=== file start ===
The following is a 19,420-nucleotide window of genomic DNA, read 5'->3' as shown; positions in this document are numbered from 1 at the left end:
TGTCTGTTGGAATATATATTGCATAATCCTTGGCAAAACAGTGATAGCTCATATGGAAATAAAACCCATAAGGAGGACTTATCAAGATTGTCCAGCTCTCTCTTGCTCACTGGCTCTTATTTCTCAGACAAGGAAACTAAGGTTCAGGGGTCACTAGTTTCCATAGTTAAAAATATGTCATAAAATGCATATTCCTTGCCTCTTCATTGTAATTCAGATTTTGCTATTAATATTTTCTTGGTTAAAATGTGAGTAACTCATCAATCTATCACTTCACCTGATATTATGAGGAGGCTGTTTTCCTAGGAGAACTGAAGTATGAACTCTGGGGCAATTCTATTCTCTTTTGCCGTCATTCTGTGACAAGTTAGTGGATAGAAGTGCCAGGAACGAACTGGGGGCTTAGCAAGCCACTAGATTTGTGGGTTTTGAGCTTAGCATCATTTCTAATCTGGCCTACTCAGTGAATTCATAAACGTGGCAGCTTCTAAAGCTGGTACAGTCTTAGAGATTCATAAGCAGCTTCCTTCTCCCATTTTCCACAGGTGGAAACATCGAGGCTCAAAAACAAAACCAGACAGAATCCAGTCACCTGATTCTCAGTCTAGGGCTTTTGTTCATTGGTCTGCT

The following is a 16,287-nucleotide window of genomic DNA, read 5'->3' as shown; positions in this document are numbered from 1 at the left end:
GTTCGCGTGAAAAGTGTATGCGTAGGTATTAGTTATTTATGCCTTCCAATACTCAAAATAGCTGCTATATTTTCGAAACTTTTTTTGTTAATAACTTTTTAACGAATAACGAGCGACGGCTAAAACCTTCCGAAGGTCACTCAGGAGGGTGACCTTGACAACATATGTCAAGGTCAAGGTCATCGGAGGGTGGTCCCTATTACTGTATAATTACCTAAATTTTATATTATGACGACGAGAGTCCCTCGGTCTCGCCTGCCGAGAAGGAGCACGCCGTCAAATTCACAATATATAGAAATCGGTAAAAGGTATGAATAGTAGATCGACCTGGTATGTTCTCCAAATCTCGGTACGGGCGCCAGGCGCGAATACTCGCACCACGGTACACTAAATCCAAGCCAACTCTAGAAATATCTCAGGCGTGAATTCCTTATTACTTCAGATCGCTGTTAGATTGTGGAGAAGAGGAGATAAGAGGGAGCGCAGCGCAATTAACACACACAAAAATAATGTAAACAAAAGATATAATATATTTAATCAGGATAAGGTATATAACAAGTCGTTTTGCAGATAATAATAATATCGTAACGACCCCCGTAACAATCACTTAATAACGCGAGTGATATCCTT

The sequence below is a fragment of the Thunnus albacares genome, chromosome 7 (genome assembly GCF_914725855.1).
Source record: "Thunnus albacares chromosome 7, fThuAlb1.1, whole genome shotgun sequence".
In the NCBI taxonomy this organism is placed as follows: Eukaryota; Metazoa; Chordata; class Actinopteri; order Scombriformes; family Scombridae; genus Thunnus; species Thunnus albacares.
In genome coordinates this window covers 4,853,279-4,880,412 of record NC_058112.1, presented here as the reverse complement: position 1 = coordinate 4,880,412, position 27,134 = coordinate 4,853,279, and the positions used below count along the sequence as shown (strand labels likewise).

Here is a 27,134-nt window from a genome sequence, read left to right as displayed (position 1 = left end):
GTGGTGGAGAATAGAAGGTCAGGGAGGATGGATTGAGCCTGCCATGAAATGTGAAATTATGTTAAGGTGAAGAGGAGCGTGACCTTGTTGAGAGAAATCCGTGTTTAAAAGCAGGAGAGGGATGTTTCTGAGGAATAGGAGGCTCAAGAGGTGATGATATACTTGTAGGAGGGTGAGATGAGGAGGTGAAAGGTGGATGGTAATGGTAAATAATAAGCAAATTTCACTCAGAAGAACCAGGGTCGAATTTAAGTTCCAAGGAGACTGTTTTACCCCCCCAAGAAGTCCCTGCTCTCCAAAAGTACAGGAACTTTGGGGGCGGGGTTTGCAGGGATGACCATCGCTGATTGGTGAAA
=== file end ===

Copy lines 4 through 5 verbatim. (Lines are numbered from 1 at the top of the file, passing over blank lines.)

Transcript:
GTTCGCGTGAAAAGTGTATGCGTAGGTATTAGTTATTTATGCCTTCCAATACTCAAAATAGCTGCTATATTTTCGAAACTTTTTTTGTTAATAACTTTTTAACGAATAACGAGCGACGGCTAAAACCTTCCGAAGGTCACTCAGGAGGGTGACCTTGACAACATATGTCAAGGTCAAGGTCATCGGAGGGTGGTCCCTATTACTGTATAATTACCTAAATTTTATATTATGACGACGAGAGTCCCTCGGTCTCGCCTGCCGAGAAGGAGCACGCCGTCAAATTCACAATATATAGAAATCGGTAAAAGGTATGAATAGTAGATCGACCTGGTATGTTCTCCAAATCTCGGTACGGGCGCCAGGCGCGAATACTCGCACCACGGTACACTAAATCCAAGCCAACTCTAGAAATATCTCAGGCGTGAATTCCTTATTACTTCAGATCGCTGTTAGATTGTGGAGAAGAGGAGATAAGAGGGAGCGCAGCGCAATTAACACACACAAAAATAATGTAAACAAAAGATATAATATATTTAATCAGGATAAGGTATATAACAAGTCGTTTTGCAGATAATAATAATATCGTAACGACCCCCGTAACAATCACTTAATAACGCGAGTGATATCCTT

The sequence below is a fragment of the Thunnus albacares genome, chromosome 7 (genome assembly GCF_914725855.1).